Friend who bought guns in the San Bernardino attack likely to face federal charges

A former security guard who bought the assault rifles used by his friend in the San Bernardino massacre is expected to be charged as early as Thursday, according to two law enforcement officials.

LOS ANGELES — A former security guard who bought the assault rifles used by his friend in the San Bernardino massacre is expected to be charged as early as Thursday, according to two law enforcement officials.

The specific federal charges against Enrique Marquez, 24, were not immediately clear. The officials were not authorized to discuss the charges by name and spoke on condition of anonymity.

Marquez legally purchased the high-powered weapons used by Syed Rizwan Farook and his wife, Tashfeen Malik, to kill 14 people at a holiday gathering of Farook’s health department co-workers on Dec. 2. The couple also injured 22 others before dying hours later in a shootout with police.

Authorities previously said Marquez legally bought the rifles at least three years ago, but they did not say how Farook and his wife got them.

The FBI is investigating the rampage as an act of terrorism and said the Muslim couple were radicalized before they met online and communicated privately about jihad and martyrdom before they married.

President Barack Obama said he was briefed on the investigation Thursday and reiterated the federal government’s commitment to find answers to all the unknowns in the case. He made no mention of any charges being filed.

Investigators also were exploring whether Farook and Marquez aborted plans to launch an attack in 2012. They “were plotting an actual attack” that year, including buying weapons, but became apprehensive and shelved the plan because of arrests in the area, according to Idaho Sen. Jim Risch, a Republican on the Senate Select Committee on Intelligence.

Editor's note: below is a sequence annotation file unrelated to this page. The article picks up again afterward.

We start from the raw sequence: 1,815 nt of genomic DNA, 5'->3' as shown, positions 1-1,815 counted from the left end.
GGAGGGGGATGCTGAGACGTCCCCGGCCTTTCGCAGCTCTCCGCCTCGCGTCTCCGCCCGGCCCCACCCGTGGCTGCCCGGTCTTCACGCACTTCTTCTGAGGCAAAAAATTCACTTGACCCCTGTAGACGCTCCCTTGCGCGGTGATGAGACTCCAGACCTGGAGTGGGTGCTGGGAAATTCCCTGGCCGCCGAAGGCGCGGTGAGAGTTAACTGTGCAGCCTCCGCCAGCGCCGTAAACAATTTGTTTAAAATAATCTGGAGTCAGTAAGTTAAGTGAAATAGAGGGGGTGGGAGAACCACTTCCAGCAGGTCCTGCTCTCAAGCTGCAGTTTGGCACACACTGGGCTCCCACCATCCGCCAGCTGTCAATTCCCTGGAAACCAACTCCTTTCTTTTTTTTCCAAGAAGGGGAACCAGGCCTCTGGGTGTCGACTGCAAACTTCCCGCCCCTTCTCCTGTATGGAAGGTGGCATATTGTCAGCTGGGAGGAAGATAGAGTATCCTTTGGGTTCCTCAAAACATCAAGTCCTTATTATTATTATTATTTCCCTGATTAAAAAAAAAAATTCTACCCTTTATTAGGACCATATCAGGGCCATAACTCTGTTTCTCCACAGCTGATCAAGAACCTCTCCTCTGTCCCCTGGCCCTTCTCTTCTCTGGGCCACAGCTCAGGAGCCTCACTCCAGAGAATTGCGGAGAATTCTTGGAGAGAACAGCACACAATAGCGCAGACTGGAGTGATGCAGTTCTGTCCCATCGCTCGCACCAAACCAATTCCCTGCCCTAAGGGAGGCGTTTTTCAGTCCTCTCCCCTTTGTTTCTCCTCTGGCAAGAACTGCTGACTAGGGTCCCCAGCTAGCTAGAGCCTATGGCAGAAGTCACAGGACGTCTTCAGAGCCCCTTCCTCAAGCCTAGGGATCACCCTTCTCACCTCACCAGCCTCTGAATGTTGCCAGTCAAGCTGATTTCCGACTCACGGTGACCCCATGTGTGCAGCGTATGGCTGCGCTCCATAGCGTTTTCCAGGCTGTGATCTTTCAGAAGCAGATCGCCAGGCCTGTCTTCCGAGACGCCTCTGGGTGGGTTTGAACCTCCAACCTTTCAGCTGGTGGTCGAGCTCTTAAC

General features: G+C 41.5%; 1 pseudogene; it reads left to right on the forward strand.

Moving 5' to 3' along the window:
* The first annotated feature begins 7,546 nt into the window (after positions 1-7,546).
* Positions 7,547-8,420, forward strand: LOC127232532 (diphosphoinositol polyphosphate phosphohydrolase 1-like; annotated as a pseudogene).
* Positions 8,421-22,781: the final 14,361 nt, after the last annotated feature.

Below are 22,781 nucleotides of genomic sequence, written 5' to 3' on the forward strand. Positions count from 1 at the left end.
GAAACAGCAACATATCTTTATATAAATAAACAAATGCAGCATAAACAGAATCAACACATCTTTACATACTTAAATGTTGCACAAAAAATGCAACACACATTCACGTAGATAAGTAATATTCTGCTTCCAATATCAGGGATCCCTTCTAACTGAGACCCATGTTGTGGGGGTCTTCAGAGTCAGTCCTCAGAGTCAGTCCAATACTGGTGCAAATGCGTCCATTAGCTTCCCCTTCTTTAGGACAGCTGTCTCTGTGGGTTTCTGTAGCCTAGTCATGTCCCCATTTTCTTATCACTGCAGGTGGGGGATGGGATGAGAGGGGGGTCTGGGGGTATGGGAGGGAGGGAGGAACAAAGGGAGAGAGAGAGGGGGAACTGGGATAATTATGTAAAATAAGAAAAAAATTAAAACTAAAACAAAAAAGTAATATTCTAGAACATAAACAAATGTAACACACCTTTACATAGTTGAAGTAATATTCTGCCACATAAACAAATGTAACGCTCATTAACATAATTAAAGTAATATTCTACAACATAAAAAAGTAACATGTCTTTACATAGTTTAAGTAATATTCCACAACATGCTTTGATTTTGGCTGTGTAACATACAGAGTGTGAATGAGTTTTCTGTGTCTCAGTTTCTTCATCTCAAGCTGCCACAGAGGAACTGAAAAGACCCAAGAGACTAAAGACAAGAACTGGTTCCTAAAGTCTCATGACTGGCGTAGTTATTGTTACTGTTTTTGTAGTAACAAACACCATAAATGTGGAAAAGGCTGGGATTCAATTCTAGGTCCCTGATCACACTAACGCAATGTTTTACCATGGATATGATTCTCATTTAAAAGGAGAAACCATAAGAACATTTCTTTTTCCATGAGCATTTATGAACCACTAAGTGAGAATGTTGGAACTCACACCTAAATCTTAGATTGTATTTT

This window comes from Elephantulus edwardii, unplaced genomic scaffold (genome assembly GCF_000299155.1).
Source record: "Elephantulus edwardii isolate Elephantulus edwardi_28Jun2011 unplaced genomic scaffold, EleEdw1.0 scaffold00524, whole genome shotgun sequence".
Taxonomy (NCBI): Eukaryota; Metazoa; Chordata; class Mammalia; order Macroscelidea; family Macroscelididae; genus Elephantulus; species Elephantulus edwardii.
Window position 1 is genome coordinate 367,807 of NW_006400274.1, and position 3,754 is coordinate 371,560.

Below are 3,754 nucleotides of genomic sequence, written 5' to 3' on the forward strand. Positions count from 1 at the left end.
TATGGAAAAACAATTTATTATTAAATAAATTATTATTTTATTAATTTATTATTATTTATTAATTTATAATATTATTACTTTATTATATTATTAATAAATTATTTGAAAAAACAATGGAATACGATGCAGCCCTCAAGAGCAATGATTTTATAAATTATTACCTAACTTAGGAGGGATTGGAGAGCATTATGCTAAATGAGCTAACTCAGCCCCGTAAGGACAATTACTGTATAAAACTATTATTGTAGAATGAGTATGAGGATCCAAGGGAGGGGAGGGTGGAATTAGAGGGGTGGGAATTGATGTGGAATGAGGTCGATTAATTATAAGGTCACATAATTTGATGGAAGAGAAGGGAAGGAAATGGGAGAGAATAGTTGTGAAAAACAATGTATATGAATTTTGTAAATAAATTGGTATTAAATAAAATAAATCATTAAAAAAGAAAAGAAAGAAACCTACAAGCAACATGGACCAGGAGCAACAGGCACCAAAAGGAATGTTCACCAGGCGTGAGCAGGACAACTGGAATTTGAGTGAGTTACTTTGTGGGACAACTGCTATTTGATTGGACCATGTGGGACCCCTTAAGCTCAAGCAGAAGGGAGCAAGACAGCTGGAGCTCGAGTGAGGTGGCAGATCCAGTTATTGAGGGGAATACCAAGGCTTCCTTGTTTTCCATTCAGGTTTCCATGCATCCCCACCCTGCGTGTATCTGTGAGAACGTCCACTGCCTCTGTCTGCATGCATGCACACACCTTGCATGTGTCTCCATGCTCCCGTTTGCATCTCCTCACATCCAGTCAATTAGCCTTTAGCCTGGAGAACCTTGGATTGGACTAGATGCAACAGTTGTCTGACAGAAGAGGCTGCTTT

Marquez had deep ties with Farook that extended to a family connection. The two grew up next door to each other in Riverside and then became related through marriage.

Both men were witnesses at the wedding of Farook’s brother, Raheel, to a Russian woman in 2011, according to Riverside County marriage records.

Last year, Marquez married the sister of Raheel Farook’s wife. That made Marquez and Raheel Farook brothers-in-law and gave Marquez and Syed Rizwan Farook a sister-in-law in common.

Records show that Marquez married Mariya Chernykh at a ceremony at the Islamic Society of Corona-Norco, though the mosque’s facility manager denied it occurred there.

Marquez was said to be a convert to Islam but was not a member of that mosque, Azmi Hasan said. Marquez worshipped there three to four times over seven years, Hasan said.

Right after the shooting, Marquez called his mother to say he was safe but that he wouldn’t be coming home, neighbour Lorena Aguirre said. He later checked into a mental health facility.

Three days after the attack, federal agents raided his mother’s house in Riverside, a city near San Bernardino that is about 60 miles east of Los Angeles.

Armida Chacon has said her son is a good person who loved to hang out with friends and go to parties, according to The Los Angeles Times.

“I don’t know how this happened. … My world is upside-down,” she said tearfully.

When asked about Syed Farook, she said her son was friends with him and “nothing more.”

Marquez’s friends were shocked to learn he was linked to the attack by the weapons and described him as a friendly, easygoing guy who was not religious and rarely discussed his family or marriage.

“I still can’t believe this is going on,” said Viviana Ramirez, who met Marquez through an online forum when they studied at Riverside Community College. “I just want people to know he’s not a bad person.”

Marquez was a licensed security guard for several years, but his license expired at the end of 2014. He was hired to work at Wal-Mart in May but has since been fired, a company spokesman said.

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